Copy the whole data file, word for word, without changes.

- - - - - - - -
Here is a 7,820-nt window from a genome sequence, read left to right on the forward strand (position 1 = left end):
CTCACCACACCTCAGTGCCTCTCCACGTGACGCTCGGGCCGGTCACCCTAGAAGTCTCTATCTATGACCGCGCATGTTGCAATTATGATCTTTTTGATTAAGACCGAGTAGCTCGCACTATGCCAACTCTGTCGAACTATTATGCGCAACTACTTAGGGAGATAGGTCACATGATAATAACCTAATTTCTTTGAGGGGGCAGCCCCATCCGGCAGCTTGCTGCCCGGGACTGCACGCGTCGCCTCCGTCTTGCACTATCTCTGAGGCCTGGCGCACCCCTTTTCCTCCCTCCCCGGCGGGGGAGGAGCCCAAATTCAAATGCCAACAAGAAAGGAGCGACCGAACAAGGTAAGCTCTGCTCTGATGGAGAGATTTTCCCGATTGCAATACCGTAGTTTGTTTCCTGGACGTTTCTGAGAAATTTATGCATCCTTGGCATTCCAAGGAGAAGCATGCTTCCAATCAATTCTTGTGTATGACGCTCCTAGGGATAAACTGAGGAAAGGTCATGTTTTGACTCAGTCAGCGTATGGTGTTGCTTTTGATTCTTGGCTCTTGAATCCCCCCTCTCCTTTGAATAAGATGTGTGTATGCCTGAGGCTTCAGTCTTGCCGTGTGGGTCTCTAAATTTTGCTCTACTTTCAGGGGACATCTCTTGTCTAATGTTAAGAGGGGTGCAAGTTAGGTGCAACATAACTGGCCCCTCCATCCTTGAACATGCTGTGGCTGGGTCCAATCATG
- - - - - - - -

Here is a 7,820-nt window from a genome sequence, read left to right on the forward strand (position 1 = left end):
CTCACCACACCTCAGTGCCTCTCCACGTGACGCTCGGGCCGGTCACCCTAGAAGTCTCTATCTATGACCGCGCATGTTGCAATTATGATCTTTTTGATTAAGACCGAGTAGCTCGCACTATGCCAACTCTGTCGAACTATTATGCGCAACTACTTAGGGAGATAGGTCACATGATAATAACCTAATTTCTTTGAGGGGGCAGCCCCATCCGGCAGCTTGCTGCCCGGGACTGCACGCGTCGCCTCCGTCTTGCACTATCTCTGAGGCCTGGCGCACCCCTTTTCCTCCCTCCCCGGCGGGGGAGGAGCCCAAATTCAAATGCCAACAAGAAAGGAGCGACCGAACAAGGTAAGCTCTGCTCTGATGGAGAGATTTTCCCGATTGCAATACCGTAGTTTGTTTCCTGGACGTTTCTGAGAAATTTATGCATCCTTGGCATTCCAAGGAGAAGCATGCTTCCAATCAATTCTTGTGTATGACGCTCCTAGGGATAAACTGAGGAAAGGTCATGTTTTGACTCAGTCAGCGTATGGTGTTGCTTTTGATTCTTGGCTCTTGAATCCCCCCTCTCCTTTGAATAAGATGTGTGTATGCCTGAGGCTTCAGTCTTGCCGTGTGGGTCTCTAAATTTTGCTCTACTTTCAGGGGACATCTCTTGTCTAATGTTAAGAGGGGTGCAAGTTAGGTGCAACATAACTGGCCCCTCCATCCTTGAACATGCTGTGGCTGGGTCCAATCATG